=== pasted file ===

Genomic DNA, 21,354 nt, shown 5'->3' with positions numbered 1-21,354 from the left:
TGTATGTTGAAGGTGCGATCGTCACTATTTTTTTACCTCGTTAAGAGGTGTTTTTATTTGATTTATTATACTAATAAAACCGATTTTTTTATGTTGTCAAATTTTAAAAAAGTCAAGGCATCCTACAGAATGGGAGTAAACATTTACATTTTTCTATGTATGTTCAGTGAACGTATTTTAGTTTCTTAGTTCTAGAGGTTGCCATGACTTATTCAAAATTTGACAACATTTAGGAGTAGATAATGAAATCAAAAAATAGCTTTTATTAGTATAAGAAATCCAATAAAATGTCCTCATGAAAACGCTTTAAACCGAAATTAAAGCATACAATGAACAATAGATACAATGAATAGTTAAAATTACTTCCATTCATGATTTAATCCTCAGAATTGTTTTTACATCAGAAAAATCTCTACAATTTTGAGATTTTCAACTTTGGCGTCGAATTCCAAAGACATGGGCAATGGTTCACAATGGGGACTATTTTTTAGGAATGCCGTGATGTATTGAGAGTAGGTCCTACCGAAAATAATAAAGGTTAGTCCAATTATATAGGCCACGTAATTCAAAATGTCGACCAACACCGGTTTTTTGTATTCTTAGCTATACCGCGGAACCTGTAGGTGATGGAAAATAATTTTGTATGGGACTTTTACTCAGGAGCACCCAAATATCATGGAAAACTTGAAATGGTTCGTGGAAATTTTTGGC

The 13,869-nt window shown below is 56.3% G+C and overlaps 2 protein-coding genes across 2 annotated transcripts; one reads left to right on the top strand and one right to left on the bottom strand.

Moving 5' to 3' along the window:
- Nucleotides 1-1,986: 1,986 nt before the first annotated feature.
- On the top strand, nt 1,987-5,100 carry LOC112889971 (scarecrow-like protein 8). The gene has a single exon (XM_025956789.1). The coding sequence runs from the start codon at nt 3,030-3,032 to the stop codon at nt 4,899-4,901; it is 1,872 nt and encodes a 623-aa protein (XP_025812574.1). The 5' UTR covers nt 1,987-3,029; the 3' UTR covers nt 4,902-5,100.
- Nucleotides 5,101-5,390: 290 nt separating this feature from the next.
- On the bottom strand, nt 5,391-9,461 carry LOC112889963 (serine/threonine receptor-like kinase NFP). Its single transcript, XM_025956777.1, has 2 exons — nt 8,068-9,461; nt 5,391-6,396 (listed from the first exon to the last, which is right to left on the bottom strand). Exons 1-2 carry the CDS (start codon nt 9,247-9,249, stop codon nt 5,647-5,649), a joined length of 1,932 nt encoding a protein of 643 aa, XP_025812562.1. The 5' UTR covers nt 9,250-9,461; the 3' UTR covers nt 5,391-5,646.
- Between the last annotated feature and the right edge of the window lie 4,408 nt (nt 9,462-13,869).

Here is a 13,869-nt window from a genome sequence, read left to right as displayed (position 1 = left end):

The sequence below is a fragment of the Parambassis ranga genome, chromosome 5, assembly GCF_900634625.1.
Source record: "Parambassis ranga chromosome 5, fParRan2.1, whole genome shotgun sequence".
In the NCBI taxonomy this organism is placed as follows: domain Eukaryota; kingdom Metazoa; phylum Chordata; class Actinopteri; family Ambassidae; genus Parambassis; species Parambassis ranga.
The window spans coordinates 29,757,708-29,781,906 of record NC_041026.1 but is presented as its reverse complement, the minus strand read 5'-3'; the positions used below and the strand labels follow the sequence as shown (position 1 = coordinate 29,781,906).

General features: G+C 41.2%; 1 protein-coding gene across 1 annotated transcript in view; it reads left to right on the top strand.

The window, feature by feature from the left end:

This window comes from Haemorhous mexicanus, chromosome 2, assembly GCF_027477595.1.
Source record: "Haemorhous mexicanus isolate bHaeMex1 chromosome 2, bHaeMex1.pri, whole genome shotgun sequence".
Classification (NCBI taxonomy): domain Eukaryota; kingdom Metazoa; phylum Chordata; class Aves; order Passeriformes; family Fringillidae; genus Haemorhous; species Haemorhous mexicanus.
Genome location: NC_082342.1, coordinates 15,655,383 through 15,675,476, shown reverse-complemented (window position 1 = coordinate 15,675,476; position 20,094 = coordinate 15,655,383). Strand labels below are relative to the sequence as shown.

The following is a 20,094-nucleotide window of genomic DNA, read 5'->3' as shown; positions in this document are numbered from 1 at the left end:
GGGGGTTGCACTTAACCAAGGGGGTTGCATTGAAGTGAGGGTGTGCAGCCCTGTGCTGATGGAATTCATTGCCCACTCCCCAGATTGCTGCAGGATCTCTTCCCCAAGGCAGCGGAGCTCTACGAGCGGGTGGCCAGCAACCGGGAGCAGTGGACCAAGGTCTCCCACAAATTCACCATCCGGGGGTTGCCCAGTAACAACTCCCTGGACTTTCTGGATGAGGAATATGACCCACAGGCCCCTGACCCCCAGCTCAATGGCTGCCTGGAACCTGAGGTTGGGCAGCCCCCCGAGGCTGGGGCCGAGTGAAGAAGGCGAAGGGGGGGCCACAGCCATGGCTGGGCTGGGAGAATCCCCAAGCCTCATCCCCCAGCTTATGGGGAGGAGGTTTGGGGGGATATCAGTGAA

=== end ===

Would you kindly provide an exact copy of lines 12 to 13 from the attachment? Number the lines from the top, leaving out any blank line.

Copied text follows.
Source record: "Parambassis ranga chromosome 5, fParRan2.1, whole genome shotgun sequence".
In the NCBI taxonomy this organism is placed as follows: domain Eukaryota; kingdom Metazoa; phylum Chordata; class Actinopteri; family Ambassidae; genus Parambassis; species Parambassis ranga.